“I’ve probably had like 200 dumplings since I’ve been here. Just so many dumplings. I get back from the mountain – dumplings. It’s the only thing I feel like is consistently always good,” she told NBC Chicago.

Likewise, snowboarder Jenise Spiteri, the only Olympian representing the European country of Malta is another big fan of Chinese food.

She has become the “red bean bun girl” in China after the scene was livestreamed globally that she was taking a crushed, flattened bun out of her competition suit pocket and had a big bite with a huge smile on her face during the breaks of her halfpipe qualifying run.

“I started eating them on the first day. And then for breakfast, lunch and dinner, ” Spiteri said in an interview with Chinese media.

However, surprisingly, little sesame balls turned out to be her favorite Chinese snack there. “You know the little sesame balls…deep fried, rolled with sesame seeds, chewy with red beans inside,” she said. “I want to eat a hundred of those.”

At the last meal in the Olympic Village, Spiteri didn’t forget her buns. “Goodbye to the amazing workers who served our food every day,” in a photo taken with canteen workers, she smiled, holding a red bean bun.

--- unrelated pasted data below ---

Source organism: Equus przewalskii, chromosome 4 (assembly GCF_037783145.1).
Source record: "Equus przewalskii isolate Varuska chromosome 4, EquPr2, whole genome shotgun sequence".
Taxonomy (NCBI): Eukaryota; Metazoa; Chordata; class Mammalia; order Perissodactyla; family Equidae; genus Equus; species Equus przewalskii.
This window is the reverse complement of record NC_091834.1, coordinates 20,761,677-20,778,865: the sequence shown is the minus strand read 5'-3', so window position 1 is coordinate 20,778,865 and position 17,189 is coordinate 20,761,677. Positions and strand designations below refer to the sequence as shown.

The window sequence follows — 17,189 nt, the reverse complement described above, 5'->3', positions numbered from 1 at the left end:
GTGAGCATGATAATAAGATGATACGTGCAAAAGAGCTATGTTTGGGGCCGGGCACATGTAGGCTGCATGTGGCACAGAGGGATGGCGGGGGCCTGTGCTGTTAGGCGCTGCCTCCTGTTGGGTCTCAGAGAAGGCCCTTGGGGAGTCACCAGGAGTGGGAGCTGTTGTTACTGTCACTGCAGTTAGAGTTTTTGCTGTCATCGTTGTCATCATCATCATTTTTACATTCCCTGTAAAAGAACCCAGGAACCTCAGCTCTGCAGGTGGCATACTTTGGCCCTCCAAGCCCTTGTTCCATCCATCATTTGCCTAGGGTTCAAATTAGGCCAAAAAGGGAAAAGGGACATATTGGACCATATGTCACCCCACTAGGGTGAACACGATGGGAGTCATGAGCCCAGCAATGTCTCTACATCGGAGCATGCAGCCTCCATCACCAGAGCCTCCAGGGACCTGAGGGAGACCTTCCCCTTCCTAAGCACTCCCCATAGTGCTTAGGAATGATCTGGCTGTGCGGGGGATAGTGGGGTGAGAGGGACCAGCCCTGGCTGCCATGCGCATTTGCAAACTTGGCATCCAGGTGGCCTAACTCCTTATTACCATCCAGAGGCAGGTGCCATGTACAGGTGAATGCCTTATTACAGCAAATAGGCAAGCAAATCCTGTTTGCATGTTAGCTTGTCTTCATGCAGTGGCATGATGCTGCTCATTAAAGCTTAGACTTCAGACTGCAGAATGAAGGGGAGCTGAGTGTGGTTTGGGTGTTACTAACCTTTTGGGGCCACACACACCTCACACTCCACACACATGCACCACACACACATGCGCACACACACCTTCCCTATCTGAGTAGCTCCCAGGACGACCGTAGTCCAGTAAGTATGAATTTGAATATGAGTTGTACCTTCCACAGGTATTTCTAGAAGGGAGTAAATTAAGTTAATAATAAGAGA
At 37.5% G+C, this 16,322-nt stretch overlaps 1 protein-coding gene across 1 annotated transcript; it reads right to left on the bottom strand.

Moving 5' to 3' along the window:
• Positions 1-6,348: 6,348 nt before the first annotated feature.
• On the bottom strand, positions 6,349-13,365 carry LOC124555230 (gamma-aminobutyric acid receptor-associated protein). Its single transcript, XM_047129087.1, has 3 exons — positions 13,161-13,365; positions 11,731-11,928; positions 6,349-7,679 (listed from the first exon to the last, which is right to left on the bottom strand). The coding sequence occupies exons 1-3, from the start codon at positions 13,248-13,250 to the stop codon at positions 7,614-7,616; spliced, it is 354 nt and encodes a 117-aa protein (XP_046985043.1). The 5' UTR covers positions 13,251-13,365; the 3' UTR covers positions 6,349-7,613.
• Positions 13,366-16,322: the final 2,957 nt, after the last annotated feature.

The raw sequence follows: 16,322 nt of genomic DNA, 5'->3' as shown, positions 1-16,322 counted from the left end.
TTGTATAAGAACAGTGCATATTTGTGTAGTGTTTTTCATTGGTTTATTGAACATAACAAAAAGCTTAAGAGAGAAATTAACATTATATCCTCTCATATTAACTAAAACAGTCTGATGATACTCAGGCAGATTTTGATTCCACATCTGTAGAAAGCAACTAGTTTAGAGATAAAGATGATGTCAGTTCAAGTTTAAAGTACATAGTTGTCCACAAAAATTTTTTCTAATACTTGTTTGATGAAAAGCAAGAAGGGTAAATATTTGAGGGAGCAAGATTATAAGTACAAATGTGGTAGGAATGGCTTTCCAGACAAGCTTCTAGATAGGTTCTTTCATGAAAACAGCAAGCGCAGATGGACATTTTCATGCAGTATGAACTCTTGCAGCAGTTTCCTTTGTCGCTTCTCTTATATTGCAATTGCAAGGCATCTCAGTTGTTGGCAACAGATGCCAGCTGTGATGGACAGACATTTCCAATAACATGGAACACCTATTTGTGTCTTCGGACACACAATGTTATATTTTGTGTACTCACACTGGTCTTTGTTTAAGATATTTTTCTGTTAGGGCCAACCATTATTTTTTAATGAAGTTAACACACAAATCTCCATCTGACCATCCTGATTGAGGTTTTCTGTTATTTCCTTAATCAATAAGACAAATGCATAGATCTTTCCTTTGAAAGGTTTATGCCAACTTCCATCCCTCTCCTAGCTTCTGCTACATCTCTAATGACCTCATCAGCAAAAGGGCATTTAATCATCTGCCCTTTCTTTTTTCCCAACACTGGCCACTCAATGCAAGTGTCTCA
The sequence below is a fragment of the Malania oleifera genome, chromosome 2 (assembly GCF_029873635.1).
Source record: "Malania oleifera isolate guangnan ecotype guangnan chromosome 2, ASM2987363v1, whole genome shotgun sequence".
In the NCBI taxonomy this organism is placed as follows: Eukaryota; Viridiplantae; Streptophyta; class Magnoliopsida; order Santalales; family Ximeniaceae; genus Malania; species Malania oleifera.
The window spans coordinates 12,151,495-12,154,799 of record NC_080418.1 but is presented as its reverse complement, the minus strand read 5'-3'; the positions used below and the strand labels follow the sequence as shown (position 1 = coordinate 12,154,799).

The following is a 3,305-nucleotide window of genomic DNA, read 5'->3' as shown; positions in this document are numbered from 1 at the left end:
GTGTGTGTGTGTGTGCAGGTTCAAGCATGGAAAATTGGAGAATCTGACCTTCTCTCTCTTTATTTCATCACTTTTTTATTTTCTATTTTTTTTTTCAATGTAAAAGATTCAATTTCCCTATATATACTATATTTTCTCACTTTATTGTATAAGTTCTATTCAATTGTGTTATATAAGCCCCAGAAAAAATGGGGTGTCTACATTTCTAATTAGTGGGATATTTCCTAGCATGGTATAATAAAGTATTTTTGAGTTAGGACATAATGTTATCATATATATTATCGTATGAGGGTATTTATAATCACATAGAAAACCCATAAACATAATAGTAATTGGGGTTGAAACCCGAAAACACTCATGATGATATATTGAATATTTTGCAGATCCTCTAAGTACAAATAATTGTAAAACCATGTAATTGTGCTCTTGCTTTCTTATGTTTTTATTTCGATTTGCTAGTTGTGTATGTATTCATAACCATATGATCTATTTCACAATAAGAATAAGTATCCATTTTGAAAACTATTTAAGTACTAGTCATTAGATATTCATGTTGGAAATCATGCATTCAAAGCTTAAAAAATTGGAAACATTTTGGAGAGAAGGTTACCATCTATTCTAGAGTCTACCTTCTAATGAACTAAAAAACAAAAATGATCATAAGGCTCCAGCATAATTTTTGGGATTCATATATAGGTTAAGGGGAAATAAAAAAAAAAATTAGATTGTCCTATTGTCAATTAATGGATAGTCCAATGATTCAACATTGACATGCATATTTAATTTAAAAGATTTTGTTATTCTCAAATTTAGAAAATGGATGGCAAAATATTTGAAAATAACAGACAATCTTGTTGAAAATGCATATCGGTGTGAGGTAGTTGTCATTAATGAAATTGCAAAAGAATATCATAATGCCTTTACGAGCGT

Dishes of the cafeteria in the Olympic Village during the trail operation. (Xinhua)


Besides the Chinese cuisine, which accounts for one-third of the menu, athletes here are offered a total of 678 dishes catering to various tastes and needs at the three competition zones of Beijing, Yanqing and Zhangjiakou, according to the organizing committee’s village planning and operation department.

The menu, developed over nearly four years, is designed to meet the athletes’ different dietary needs and requirements while also taking religious diversity into consideration, said Song Xueying, operations director of the Yanqing Winter Olympic Village.

Authentic Chinese food ranges from Beijing roast duck, Kung Pao Chicken, Ma Po Tofu, dumplings to regional specialties such as spicy Sichuan Dandan noodles, hotchpotch and Cantonese food Char Siu, or Chinese BBQ pork.